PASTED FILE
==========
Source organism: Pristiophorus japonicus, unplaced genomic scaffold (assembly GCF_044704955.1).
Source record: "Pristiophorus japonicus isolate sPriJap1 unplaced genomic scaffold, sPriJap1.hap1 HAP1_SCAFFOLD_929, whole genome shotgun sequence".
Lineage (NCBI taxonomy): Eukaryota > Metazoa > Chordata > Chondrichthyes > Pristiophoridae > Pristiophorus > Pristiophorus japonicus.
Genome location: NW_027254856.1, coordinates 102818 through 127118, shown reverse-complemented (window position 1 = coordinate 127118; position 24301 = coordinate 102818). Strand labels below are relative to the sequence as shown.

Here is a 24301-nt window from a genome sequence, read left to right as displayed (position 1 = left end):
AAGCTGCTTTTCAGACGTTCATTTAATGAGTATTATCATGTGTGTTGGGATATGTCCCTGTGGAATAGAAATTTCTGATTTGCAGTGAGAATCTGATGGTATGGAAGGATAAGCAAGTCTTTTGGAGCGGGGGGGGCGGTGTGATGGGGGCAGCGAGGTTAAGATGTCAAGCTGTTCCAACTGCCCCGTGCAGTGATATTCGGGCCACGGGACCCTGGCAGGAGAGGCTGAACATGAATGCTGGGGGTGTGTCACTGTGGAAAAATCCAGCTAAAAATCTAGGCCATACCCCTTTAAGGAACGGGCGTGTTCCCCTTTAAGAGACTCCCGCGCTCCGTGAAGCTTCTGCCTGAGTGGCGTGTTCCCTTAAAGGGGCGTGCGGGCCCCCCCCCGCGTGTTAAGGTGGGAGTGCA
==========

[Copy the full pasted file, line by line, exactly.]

Source organism: Pristiophorus japonicus, unplaced genomic scaffold (assembly GCF_044704955.1).
Source record: "Pristiophorus japonicus isolate sPriJap1 unplaced genomic scaffold, sPriJap1.hap1 HAP1_SCAFFOLD_929, whole genome shotgun sequence".
Lineage (NCBI taxonomy): Eukaryota > Metazoa > Chordata > Chondrichthyes > Pristiophoridae > Pristiophorus > Pristiophorus japonicus.
Genome location: NW_027254856.1, coordinates 102818 through 127118, shown reverse-complemented (window position 1 = coordinate 127118; position 24301 = coordinate 102818). Strand labels below are relative to the sequence as shown.

Here is a 24301-nt window from a genome sequence, read left to right as displayed (position 1 = left end):
AAGCTGCTTTTCAGACGTTCATTTAATGAGTATTATCATGTGTGTTGGGATATGTCCCTGTGGAATAGAAATTTCTGATTTGCAGTGAGAATCTGATGGTATGGAAGGATAAGCAAGTCTTTTGGAGCGGGGGGGGCGGTGTGATGGGGGCAGCGAGGTTAAGATGTCAAGCTGTTCCAACTGCCCCGTGCAGTGATATTCGGGCCACGGGACCCTGGCAGGAGAGGCTGAACATGAATGCTGGGGGTGTGTCACTGTGGAAAAATCCAGCTAAAAATCTAGGCCATACCCCTTTAAGGAACGGGCGTGTTCCCCTTTAAGAGACTCCCGCGCTCCGTGAAGCTTCTGCCTGAGTGGCGTGTTCCCTTAAAGGGGCGTGCGGGCCCCCCCCCGCGTGTTAAGGTGGGAGTGCA